Former Michigan Rep. John Dingell's memorial and funeral plans revealed

By Jason Colthorp - Anchor/Reporter, Dane Sager Kelly - Web Producer

DETROIT - Former Michigan Rep. John Dingell died Thursday at the age of 92, his family confirmed.

He spent 59 years representing Michigan in the U.S. House of Representatives before retiring in 2015. On Wednesday, it was revealed that Dingell was in hospice care.

Full coverage: John Dingell

Funeral arrangements have been set. A visitation will be open to the public Monday at 11 a.m. at the Ford Community and Performing Arts Center on Michigan Avenue in Dearborn. 

A funeral mass will be held at 11 a.m. Tuesday at Church of the Divine Child -- 1055 North Silvery Lane, Dearborn, Michigan 48128. It will also be open to the public.

Dingell, who served in the Army during World War II, will be buried at Arlington National Cemetary in Virginia after a second funeral service Thursday morning in Washington, D.C.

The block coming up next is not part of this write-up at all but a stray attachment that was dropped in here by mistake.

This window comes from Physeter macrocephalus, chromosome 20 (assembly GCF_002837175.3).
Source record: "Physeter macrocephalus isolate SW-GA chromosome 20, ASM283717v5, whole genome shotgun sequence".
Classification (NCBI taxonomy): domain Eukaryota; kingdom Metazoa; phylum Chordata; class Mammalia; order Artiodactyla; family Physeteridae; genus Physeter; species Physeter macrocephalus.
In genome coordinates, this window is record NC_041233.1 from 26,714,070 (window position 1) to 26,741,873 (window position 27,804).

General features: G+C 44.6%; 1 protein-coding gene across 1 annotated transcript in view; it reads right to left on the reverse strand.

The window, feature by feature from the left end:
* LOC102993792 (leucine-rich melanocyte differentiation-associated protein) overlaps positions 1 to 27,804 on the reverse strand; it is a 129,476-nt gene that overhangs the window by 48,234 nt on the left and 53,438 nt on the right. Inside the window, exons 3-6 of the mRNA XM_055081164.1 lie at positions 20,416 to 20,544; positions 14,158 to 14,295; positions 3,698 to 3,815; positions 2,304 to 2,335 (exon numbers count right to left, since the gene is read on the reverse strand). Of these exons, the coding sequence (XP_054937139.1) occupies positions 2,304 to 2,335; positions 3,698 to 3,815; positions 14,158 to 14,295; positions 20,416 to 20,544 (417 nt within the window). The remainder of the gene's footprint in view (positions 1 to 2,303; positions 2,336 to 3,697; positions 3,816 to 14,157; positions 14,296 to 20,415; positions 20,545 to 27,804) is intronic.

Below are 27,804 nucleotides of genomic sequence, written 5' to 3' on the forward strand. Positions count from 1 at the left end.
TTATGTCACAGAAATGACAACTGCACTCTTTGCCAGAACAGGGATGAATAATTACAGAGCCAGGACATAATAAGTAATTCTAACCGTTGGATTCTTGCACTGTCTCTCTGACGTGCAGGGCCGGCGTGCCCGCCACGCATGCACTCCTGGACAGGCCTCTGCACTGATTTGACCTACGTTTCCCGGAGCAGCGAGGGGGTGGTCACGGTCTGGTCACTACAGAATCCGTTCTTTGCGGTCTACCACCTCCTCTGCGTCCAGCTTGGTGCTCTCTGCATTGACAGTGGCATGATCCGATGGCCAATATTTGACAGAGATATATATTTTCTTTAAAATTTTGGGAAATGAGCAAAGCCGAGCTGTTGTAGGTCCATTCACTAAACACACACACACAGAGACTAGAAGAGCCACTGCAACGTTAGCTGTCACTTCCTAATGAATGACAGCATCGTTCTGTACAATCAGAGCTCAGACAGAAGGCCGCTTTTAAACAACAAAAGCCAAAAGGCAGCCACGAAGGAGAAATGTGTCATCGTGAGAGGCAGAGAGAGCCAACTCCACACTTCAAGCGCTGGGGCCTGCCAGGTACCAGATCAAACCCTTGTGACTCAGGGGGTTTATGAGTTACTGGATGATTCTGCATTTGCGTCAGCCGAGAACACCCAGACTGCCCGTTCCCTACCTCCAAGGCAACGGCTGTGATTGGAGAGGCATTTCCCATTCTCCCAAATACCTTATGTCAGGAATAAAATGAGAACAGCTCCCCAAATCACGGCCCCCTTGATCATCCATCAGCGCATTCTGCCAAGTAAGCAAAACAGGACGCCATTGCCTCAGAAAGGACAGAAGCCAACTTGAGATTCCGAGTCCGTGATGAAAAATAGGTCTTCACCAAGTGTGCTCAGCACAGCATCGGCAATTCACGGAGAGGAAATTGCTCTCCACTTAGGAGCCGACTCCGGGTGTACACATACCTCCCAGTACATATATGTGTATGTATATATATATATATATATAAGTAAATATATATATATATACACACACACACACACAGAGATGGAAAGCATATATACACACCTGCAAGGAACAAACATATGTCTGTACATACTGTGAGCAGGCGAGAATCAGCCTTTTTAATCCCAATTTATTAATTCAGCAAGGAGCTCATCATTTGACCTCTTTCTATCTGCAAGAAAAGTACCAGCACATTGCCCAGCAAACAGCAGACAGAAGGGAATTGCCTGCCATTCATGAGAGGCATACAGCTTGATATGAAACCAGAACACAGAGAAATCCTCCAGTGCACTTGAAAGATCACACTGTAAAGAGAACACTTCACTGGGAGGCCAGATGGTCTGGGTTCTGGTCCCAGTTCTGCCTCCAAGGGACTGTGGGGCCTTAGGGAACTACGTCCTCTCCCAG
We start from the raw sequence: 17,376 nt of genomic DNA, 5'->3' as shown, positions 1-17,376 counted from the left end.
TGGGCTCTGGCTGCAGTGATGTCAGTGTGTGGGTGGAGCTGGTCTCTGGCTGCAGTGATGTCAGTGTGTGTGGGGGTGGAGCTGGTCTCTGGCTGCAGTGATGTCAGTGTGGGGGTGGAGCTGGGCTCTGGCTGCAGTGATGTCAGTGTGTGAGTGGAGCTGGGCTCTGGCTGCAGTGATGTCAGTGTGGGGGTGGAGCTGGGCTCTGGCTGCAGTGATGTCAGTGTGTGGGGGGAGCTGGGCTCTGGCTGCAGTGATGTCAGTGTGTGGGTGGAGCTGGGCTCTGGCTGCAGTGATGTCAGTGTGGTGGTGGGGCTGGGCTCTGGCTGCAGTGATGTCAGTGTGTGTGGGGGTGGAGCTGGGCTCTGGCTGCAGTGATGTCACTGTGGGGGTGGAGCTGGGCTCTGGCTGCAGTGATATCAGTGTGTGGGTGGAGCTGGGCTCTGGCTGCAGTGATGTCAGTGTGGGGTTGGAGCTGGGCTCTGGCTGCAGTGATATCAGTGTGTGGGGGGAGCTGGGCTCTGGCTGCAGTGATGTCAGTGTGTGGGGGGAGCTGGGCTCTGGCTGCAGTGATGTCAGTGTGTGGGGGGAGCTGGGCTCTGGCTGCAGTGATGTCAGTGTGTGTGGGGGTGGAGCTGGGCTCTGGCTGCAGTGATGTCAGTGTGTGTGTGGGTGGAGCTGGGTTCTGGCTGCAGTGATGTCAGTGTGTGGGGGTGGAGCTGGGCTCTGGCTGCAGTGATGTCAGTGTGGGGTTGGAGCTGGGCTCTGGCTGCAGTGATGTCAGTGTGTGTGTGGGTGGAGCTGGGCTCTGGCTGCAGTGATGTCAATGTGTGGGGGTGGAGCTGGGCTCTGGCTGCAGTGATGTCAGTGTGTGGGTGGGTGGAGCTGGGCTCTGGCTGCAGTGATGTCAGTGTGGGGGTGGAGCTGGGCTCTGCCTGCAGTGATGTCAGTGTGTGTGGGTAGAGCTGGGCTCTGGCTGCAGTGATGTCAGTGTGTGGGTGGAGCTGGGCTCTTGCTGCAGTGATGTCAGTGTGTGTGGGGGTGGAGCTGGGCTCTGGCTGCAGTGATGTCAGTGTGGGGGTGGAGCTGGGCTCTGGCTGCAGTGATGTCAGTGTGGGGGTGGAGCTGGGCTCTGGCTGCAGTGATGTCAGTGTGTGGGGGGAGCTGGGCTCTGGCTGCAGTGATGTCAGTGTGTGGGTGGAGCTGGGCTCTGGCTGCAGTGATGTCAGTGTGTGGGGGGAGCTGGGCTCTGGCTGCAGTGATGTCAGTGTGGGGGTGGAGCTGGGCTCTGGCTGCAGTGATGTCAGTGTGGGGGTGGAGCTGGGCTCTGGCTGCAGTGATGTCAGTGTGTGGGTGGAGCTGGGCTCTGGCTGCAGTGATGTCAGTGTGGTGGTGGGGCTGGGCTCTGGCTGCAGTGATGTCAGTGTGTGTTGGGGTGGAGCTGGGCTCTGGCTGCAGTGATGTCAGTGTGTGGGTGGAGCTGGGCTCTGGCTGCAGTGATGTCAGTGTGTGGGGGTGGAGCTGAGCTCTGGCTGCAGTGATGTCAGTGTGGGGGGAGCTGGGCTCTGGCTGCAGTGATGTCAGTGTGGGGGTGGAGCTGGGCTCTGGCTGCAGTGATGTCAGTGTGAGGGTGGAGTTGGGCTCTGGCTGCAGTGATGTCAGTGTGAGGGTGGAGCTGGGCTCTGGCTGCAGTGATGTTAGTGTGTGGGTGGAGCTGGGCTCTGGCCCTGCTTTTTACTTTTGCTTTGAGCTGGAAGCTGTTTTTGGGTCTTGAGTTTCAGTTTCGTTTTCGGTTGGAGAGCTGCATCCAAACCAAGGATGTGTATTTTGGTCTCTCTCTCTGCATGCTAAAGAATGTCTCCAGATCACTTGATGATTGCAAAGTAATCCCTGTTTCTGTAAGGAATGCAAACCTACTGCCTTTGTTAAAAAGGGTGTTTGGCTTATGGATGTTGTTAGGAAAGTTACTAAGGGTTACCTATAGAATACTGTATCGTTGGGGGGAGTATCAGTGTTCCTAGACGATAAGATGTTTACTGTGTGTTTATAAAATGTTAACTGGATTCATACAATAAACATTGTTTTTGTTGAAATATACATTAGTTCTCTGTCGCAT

RELATED: Remembering Army veteran, former Michigan Rep. John Dingell

His fingerprints were on some of America's most notable pieces of legislation and some of the country's biggest moments. Despite this, he was never unapproachable. Those who have run into him at events, such as the Mackinac Policy Conference, know this to be true.

Deb Muchmore said she sat down with Dingell in the lobby of the Grand Hotel on Mackinac Island and he spoke to her for hours.

"I'll never forget that," Muchmore said. "He talked about everything that was on his mind, everything from world politics to the things he loved most about Michigan."

Dingell worked at Capitol Hill as a House page from 1938 to 1943. During this period, he saw countless historical moments, such as when President Franklin Roosevelt declared war the day after Pearl Harbor was bombed and when British Prime Minister Winston Churchill addressed Congress.

"He came the day after Christmas," Dingell said. "The Japanese bombed Pearl Harbor on the seventh and, on the eighth, Roosevelt came and declared war and, on the 26th, Churchill came and addressed the Congress. He was a giant."

More stories like these are expected to become public as family, friends, colleagues and constituents pay their respects to the longest-serving member of Congress.

During his tenure, Dingell served alongside 2,453 different U.S. representatives.

RELATED: Memorials pour in from politicians after former Michigan Rep. John Dingell dies

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